Firefighter groups tackling the tough issue of suicide
For a wildland firefighter, the dangers of the job can linger long after the flames go out. Some will go into the upcoming off-season feeling anxious without their crew and the adrenaline rush of chasing down forest fires.
State and federal agencies have noticed this anxiety in recent years. They say that mindset has become a life-threatening situation as more and more firefighters die by suicide.
When George Gissler started his career fighting wildfires in the mid 1980s, crew members seldom discussed mental health. Gissler, now the Washington State Forester, said that during his time on the fireline crews were considered a “tool to get the job done.”
“In wildland firefighting, that is especially prevalent,” Gissler said. “We’re very much a can-do type of an organization. But that did sweep a lot of stuff under the table.”
Gissler wants to change the culture. As state forester, he oversees Washington’s largest on-call fire squad within the Department of Natural Resources. It’s made up of the men and women who fight flames in the woods and brush instead of buildings. It’s physically and mentally exhausting work as crew members often spend 16 or more hours in a day battling fire in rugged terrain while spending weeks, if not months, away from the comfort of their family and friends.
“I do know folks who struggle with it greatly. I have lost very dear friends who have succumbed to that depression,” said Gissler.
There are no solid statistics on wildland firefighter suicides because federal agencies don’t track deaths that happen off the job. But it’s become a major concern among the highest ranks of the country’s wildland firefighting community.
“It seems like that in the past couple of years there’s been more that I’ve known then when I first started, unfortunately,” said Shawna Legarza, National Director of Fire and Aviation Management for the US Forest Service.
She said reasons for the rise in suicides are unclear, though some speculate longer and tougher wildfire seasons may be affecting firefighters’ well-being.
“A lot of time, the firefighters that I’ve known, they don’t want to admit they’re feeling a certain way or feel like they need to ask for help,” Legarza said.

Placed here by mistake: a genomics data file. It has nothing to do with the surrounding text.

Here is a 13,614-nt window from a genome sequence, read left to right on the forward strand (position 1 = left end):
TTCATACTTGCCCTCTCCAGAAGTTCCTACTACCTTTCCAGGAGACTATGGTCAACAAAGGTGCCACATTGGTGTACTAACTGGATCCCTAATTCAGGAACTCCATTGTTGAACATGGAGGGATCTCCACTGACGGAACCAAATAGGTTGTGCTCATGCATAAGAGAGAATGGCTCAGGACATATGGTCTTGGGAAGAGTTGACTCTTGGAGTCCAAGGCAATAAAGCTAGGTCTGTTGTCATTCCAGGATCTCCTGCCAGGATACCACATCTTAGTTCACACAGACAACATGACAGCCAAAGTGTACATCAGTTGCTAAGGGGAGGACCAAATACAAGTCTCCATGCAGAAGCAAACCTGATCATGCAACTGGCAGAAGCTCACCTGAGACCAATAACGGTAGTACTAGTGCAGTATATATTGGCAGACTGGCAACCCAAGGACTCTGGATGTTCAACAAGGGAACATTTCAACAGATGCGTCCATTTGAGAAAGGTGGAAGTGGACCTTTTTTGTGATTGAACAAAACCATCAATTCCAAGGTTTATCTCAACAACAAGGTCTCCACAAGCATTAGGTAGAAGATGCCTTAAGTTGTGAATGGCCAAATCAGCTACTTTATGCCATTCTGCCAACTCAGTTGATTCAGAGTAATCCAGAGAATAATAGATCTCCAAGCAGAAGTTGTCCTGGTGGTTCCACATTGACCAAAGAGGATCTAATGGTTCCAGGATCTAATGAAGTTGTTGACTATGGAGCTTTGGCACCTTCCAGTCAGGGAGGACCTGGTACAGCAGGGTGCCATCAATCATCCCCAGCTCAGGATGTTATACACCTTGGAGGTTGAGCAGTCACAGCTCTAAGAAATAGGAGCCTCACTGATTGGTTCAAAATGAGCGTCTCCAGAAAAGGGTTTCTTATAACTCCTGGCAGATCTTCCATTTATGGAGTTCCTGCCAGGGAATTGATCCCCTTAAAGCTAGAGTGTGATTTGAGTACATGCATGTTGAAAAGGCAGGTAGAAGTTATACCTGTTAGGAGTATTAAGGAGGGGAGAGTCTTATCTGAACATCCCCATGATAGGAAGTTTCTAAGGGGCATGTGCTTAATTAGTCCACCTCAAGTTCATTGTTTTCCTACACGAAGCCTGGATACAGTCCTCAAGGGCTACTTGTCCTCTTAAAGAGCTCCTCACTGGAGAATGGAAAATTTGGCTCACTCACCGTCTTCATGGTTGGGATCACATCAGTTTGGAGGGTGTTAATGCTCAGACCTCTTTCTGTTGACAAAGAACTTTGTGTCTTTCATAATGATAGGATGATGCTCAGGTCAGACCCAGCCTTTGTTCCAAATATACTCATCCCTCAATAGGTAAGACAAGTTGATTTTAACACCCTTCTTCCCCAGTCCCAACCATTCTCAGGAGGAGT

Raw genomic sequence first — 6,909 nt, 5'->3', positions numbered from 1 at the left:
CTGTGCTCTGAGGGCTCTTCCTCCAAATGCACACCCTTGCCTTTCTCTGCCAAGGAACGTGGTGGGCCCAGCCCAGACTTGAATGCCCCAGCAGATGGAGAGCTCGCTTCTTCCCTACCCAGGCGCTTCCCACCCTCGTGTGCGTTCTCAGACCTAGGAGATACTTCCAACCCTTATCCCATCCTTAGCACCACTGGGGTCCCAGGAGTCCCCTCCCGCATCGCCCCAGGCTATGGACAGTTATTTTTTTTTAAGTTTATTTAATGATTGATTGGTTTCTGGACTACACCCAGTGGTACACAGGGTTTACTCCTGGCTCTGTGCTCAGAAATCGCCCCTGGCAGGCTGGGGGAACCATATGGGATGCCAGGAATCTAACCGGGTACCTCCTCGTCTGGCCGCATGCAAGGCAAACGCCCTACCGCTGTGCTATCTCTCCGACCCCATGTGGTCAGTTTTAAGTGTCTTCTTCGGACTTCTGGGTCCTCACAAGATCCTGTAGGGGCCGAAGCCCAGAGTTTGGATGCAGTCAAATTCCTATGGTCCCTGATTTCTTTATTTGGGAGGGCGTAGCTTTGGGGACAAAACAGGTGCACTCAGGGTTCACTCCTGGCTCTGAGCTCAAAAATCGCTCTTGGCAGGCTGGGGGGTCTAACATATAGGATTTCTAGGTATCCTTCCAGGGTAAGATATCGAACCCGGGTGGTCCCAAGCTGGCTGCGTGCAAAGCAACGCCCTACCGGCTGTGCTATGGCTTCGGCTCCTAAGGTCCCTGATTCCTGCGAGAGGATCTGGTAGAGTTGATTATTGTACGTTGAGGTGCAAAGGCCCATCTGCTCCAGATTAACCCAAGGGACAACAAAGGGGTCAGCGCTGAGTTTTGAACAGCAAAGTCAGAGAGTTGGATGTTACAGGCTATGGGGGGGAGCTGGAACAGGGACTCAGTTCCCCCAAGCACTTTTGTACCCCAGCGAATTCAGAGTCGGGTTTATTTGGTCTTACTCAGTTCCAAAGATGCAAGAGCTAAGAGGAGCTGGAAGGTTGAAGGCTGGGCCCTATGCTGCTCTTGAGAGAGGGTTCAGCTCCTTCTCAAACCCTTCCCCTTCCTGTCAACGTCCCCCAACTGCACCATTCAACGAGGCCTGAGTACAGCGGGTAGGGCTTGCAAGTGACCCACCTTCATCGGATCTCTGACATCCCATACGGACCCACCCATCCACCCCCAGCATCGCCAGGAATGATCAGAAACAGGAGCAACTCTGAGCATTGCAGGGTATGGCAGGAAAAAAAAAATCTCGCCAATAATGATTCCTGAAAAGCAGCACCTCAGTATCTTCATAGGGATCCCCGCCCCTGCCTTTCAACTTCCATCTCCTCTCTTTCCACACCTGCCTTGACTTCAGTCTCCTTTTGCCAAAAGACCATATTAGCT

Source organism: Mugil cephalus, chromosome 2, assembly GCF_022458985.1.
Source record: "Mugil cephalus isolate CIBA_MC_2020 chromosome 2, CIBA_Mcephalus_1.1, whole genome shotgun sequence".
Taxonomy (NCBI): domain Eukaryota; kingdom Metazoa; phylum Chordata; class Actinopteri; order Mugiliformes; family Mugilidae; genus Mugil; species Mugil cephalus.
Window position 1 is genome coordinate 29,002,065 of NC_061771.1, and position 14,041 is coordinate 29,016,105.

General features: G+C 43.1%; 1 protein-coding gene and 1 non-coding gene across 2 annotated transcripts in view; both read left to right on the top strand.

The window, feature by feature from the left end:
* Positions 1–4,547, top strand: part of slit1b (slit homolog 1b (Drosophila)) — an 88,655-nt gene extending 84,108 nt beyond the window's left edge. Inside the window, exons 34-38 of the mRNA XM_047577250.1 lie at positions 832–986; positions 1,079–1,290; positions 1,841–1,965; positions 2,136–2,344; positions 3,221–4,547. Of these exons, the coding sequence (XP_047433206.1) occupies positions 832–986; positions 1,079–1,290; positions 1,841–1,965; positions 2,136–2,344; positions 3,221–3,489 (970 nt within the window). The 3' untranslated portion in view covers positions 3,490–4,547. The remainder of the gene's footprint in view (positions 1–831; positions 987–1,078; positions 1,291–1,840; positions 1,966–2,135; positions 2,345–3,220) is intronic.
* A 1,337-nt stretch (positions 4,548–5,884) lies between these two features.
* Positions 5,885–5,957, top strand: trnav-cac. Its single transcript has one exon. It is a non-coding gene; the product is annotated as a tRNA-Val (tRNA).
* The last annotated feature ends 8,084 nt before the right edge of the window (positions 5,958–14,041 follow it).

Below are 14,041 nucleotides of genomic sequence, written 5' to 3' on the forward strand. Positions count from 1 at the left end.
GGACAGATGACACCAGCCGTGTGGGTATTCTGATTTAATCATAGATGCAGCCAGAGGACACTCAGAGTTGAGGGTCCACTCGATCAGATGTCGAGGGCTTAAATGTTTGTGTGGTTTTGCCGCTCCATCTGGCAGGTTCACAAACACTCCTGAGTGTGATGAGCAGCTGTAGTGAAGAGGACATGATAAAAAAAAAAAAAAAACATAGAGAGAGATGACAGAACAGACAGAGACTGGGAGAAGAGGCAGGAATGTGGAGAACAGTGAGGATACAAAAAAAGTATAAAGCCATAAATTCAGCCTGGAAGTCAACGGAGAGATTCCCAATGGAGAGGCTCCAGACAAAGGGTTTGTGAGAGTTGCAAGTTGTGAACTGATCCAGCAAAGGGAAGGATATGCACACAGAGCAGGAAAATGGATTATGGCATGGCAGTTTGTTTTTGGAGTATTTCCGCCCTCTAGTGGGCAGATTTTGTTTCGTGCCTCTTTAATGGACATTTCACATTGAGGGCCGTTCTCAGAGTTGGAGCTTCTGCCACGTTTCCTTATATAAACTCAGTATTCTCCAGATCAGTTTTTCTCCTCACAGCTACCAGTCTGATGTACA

That’s what happened to Legarza’s husband, Mark Mullinex. They met in 2001 at Ground Zero as part of the first team of wildland firefighters to help with 9/11 recovery efforts. It was one of the many tragedies that weighed on his mental health, according to Legarza. Mullinex took his own life seven years later at the age of 48. He never sought professional help.
“Now, we’re really working on our firefighting culture to be able to give tools that are not just how to dig lines and spray water,” Legarza said. “Give them emotional intelligence and social science tools at a younger age to be able to be prepared for their life in wildland firefighting.”
Legarza, who earned a PhD in psychology after her husband’s suicide, said things can get especially tough when the season ends. Firefighters lose camaraderie, a paycheck, and for some, a sense of purpose. Gabe Baez knows that feeling.
“It’s a degree of anxiety, for everybody it’s going to be different” said Baez, a safety officer with Washington DNR. “Have I ever felt depressed? Yes, I have.”
Baez started as a structure firefighter in Lacey nearly 30 years ago. He said mental health is a well-known factor in suicides among the year-round firefighters who battle flames in buildings and homes. The Firefighter Behavioral-Health Alliance says the firefighters are more likely to die by suicide than in the line of duty, while a 2015 survey on suicide risk in firefighters found more than half contemplated taking their own lives.
Wildland firefighters face many of the same mental health challenges, though there are some stark differences. Structure crews usually have year-round work, steady health insurance, and trauma training. Wildland crews typically work for a few months and lack consistent health care. If they get down mentally, they’re not simply able to step away and seek therapy. They build tight bonds with their team before they’re suddenly split up for the off-season.
For the last few years, DNR has been working to address the situation by giving its firefighters preparedness guides that focus on mental health. The department is actively developing a peer support program and takes part in training sessions to learn about stress management.
“What are the flags and what are the signs and how can we notice those things before it’s too late or diffuse the mentality of depression and possible suicide or addiction to alcohol and drugs on the off-season,” Baez said.
A critical step, according to wildfire agencies, is breaking down the stigma of being the tough, pull-yourself-up-by-your-bootstraps firefighters and realizing it’s OK to ask for help. That’s something the Wildland Firefighter Foundation preaches. The Idaho-based support group offers professional guidance to help struggling firefighters get the help they need.
“There’s a big relief for those people that have been harboring it for a long time and realizing that you’re not weak in any way,” said Mark von Tillow, the foundation’s outreach director. “You just need to be right in your mind, body, and spirit to do this job.”
September is National Suicide Prevention Month. If you or someone you know may be considering suicide, contact the National Suicide Prevention Lifeline at 1-800-273-8255 (En Español: 1-888-628-9454; deaf and hard of hearing: 1-800-799-4889) or the Crisis Text Line by texting HOME to 741741.